Who do you trust trying to use Healthcare.gov (Obamacare). President Obama's reassurances? Media covering the efforts?
How about Consumer Reports? Here is a post they put last week.
Let’s jump to the advice that will get you thinking.
Clear your cookies.
Your next hurdle after creating a functioning user name and password is to reach the identity verification section. If you log in to Healthcare.gov and get nothing but a blank page, what’s likely happening, Simo says, is that in your previous visits to Healthcare.gov, your browser got loaded up with lots of cookies, bits of data and code that are implanted for later retrieval and use by Healthcare.gov. The problem is that the cookie files are bigger than what the website can accept back (yes, a design error). Result: a blank page. Solution: either delete the Healthcare.gov cookies from your browser (typically found in the “privacy” settings in Preferences), or log back in from a browser you’ve never previously used to access Healthcare.gov. That advice rang especially true to me because that's how I finally got an identity verification screen: by switching from my usual Safari browser to another that I rarely use.
If all this is too much for you to absorb, follow our previous advice: Stay away from Healthcare.gov for at least another month if you can. Hopefully that will be long enough for its software vendors to clean up the mess they’ve made. The coverage available through the marketplaces won’t begin until Jan. 1, 2014, at the earliest, and you have until Dec. 15 to enroll if you need insurance that starts promptly.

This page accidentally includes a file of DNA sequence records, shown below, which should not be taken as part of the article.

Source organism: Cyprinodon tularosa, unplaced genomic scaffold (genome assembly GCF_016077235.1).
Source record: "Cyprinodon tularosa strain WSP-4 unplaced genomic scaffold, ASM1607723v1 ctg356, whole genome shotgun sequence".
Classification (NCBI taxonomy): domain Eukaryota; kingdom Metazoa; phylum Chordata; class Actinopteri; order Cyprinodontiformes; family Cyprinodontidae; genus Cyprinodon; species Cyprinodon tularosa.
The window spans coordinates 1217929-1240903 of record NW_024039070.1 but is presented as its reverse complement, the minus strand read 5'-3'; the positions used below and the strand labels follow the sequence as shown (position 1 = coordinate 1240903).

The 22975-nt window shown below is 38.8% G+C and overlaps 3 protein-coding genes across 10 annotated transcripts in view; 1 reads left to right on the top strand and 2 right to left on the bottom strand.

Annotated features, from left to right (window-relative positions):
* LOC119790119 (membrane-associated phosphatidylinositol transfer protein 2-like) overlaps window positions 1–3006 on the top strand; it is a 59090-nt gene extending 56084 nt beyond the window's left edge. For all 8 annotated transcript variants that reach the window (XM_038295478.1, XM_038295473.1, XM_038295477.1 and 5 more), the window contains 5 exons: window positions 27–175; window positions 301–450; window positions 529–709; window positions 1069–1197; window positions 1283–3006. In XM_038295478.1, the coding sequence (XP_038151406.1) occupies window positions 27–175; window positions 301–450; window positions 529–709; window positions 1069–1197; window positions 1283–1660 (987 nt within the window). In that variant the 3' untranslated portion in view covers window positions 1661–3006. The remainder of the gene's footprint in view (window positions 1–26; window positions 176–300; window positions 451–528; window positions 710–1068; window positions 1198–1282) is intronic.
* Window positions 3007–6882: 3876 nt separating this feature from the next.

What is hysterical is the unique ID is the reference ID, a 128 bit unique. Which is good from a technical standpoint, but not when you use it as the users reference number.
Three weeks may be a short time in government software development, but it is a very long time in Internet time. If you call support, I wish you a good connection as you try to read that 36-character reference ID over the phone.
A GUID is actually an integer type - it's a 128 bit integer (16 bytes).
It's often represented as a string of 36 characters - but the actual value is a 128bit integer value.